US, UK & Australia pressure Facebook to halt end-to-end encryption plans
The proliferation of end-to-end encryption across digital platforms over the past few years has unsurprisingly been a thorn in the side of international law enforcement networks. Now Facebook is in the firing line with a recently published open letter, co-signed by US, UK and Australian governments, requesting the company halt its plans to roll out end-to-end encryption across all its platforms.
The open letter is directed at Facebook CEO Mark Zuckerberg, and it comes from US Attorney General William Barr, Acting Homeland Security Secretary Kevin McAleenan, United Kingdom Home Secretary Priti Patel, and Australia’s Minister for Home Affairs Peter Dutton. The unusual communique flatly asks Facebook to “not proceed with its plan to implement end-to-end encryption across its messaging services.”
While stating the three governments support strong encryption, and recognize the technological necessity of encryption in processing services such as banking and commerce, the letter also spends a great deal of time citing child exploitation statistics, specifically stating end-to-end encryption would hinder law enforcement practices and make the platform an unsafe space, particularly for children.
“Companies should not deliberately design their systems to preclude any form of access to content, even for preventing or investigating the most serious crimes,” the letter says. “This puts our citizens and societies at risk by severely eroding a company’s ability to detect and respond to illegal content and activity, such as child sexual exploitation and abuse …”
End-to-end encryption has been a growing problem for international intelligence communities. Back in 2016, when WhatsApp initially deployed the technology across its entire platform, several government representatives expressed concern. The UK's home secretary, Amber Rudd, said in 2017, "We need to make sure that organizations like WhatsApp, and there are plenty of others like that, don't provide a secret place for terrorists to communicate with each other.”
In late 2018 the Australian government passed a controversial anti-encryption law that compelled a private company to create new interception capabilities so no communications data is completely inaccessible to the government. The government claimed these interception capabilities were not “backdoors” but security experts suggested these claims were simply semantic games, as there is little way to reconcile any form of access to encrypted content which doesn’t weaken the fundamentals of end-to-end encryption.
The Electronic Frontier Foundation, a non-profit dedicated to protecting digital civil liberties has called this latest open letter nothing less than a “staggering attempt to undermine the security and privacy of communications tools used by billions of people.”
Back in March Mark Zuckerberg published an expansive editorial outlining Facebook’s vision moving forward. While in the past Zuckerberg has notably disregarded notions of privacy, infamously suggesting in 2010 that privacy as a social norm is an outdated idea, he has more recently pivoted both his personal and professional philosophy. The March editorial outlines a vision of a future dominated by private, encrypted messaging and impermanent content that disappears after short periods of time.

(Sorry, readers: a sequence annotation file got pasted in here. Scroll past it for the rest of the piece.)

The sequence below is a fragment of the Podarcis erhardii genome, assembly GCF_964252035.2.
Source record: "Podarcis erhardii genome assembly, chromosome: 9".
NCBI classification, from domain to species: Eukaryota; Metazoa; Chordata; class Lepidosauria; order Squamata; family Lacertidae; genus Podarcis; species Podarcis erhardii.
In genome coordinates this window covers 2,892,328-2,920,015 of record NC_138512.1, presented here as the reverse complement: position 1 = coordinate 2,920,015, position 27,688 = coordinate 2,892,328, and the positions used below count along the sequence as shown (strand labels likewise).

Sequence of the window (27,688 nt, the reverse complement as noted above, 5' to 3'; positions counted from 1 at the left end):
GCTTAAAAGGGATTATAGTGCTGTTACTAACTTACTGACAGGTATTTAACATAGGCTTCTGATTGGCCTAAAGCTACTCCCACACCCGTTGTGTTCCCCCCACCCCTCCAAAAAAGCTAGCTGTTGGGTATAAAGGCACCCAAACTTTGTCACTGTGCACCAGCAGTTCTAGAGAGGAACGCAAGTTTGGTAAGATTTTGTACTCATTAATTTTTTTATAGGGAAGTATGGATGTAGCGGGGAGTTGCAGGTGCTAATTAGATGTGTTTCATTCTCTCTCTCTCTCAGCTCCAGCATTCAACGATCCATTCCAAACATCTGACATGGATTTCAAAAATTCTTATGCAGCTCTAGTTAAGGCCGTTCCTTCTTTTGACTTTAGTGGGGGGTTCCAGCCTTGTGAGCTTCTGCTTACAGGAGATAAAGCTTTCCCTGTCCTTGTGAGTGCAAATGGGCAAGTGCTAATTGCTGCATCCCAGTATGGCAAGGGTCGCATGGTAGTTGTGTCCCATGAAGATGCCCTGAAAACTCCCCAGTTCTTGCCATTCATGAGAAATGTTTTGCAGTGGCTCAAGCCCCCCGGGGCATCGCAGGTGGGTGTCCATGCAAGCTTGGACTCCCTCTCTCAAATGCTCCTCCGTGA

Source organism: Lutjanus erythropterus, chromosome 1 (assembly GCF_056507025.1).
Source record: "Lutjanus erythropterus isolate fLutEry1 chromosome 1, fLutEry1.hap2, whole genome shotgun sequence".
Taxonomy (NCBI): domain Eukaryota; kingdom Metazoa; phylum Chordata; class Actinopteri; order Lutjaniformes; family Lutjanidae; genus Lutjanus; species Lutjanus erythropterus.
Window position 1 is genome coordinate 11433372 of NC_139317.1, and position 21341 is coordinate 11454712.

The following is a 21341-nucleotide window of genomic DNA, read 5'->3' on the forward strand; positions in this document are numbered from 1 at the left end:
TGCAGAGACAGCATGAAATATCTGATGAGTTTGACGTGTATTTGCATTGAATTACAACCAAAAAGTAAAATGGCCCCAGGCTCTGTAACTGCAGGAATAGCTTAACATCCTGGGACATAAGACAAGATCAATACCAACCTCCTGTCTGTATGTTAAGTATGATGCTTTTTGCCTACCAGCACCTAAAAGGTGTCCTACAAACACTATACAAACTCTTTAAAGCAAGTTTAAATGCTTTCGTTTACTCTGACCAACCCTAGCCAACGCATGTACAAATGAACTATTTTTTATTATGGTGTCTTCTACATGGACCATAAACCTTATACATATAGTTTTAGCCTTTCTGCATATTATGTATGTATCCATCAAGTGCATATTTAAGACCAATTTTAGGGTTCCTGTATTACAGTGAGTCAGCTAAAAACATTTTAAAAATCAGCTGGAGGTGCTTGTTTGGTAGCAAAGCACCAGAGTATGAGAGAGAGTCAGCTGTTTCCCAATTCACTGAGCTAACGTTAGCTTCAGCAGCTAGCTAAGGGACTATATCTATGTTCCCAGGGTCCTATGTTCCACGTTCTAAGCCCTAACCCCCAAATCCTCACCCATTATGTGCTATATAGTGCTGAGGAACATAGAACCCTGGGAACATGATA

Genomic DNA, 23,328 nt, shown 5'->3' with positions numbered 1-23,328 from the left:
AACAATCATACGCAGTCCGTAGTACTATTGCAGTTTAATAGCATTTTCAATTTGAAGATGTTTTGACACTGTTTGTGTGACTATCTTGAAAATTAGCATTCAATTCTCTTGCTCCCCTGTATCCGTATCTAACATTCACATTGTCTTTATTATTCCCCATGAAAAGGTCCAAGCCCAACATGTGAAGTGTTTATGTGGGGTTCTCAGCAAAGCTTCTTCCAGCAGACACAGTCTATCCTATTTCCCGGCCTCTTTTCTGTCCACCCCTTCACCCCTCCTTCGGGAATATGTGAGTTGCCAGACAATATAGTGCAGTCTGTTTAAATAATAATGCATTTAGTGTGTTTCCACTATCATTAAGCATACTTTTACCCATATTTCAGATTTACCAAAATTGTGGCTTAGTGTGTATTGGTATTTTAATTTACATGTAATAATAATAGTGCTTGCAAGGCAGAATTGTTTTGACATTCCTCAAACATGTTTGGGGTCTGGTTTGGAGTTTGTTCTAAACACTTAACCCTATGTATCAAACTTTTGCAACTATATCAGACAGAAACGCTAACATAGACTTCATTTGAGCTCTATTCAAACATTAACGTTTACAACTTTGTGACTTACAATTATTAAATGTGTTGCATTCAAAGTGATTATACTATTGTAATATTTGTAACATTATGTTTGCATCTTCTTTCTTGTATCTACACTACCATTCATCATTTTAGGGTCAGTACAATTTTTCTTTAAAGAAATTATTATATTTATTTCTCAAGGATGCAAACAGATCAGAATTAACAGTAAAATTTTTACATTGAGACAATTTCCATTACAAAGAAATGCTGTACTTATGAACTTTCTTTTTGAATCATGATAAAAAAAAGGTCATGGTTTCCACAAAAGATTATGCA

“I believe the future of communication will increasingly shift to private, encrypted services where people can be confident what they say to each other stays secure and their messages and content won't stick around forever,” Zuckerberg writes. “This is the future I hope we will help bring about.”
Zuckerberg’s new, privacy-orientated world view is arguably influenced by the difficult last few years of public scandals his company has experienced. As individual citizens are becoming more aware of how their personal data can be used, people are quickly becoming protective of this modern commodity. Zuckerberg suggests “appropriate safety systems” can be implemented to stop bad actors such as terrorists or those exploiting children, however, he does note they will always be within the “limits of an encrypted service.”
“On balance, I believe working towards implementing end-to-end encryption for all private communications is the right thing to do,” he writes. “Messages and calls are some of the most sensitive private conversations people have, and in a world of increasing cyber security threats and heavy-handed government intervention in many countries, people want us to take the extra step to secure their most private data.”
Underpinning this battle between governments and tech companies seems to be a fundamental misunderstanding of how encryption actually works. The narrative continually presented by government security agencies describes companies as stubborn and unwilling to assist law enforcement bodies.
"Service providers, device manufacturers, and application developers are developing and deploying encryption that can only be decrypted by the end user or customer, and they are refusing to provide technology that allows for lawful access by law enforcement agencies in appropriate circumstances," said US Attorney General Willam Barr in a speech in July.
However, as Apple succinctly put it in a 2018 submission against Australia’s anti-encryption legislation, encryption is simply math, and it cannot be weakened without threatening the entire system.
"Some suggest that exceptions can be made, and access to encrypted data could be created just for only those sworn to uphold the public good. That is a false premise. Encryption is simply math. Any process that weakens the mathematical models that protect user data for anyone will by extension weaken the protections for everyone. It would be wrong to weaken security for millions of law-abiding customers in order to investigate the very few who pose a threat."
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